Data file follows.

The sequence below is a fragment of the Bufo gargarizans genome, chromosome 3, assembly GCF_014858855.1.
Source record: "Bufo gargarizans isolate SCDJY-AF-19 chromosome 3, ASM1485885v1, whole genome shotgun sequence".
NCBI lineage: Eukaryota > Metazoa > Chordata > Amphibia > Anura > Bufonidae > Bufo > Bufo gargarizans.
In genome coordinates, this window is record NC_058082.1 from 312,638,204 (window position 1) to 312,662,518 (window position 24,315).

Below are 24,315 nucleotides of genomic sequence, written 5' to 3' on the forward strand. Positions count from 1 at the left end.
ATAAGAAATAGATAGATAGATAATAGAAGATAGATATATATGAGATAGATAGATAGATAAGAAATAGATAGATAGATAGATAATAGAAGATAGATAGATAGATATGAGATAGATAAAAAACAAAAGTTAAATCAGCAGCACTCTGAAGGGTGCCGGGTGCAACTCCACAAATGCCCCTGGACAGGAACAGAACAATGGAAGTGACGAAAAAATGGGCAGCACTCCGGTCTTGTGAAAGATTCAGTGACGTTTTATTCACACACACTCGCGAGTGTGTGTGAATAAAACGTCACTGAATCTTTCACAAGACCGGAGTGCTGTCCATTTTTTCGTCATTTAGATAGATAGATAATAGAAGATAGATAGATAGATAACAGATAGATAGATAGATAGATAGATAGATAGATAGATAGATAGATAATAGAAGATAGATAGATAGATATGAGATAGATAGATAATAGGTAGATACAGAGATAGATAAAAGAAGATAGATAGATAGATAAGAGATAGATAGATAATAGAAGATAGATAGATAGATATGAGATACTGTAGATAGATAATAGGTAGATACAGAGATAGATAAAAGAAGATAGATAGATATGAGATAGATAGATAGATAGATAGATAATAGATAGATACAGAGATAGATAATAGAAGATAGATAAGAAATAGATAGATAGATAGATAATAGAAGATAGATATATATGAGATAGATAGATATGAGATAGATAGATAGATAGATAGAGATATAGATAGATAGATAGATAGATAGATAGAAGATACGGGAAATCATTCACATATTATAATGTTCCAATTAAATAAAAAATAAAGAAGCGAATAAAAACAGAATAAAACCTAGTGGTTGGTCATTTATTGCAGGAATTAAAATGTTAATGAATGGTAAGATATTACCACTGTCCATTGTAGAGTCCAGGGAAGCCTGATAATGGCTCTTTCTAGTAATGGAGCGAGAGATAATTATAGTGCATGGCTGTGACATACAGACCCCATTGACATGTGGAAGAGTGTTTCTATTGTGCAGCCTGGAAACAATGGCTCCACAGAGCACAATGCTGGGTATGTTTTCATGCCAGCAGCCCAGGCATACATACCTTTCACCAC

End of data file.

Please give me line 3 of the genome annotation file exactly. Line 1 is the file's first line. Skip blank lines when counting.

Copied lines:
NCBI lineage: Eukaryota > Metazoa > Chordata > Amphibia > Anura > Bufonidae > Bufo > Bufo gargarizans.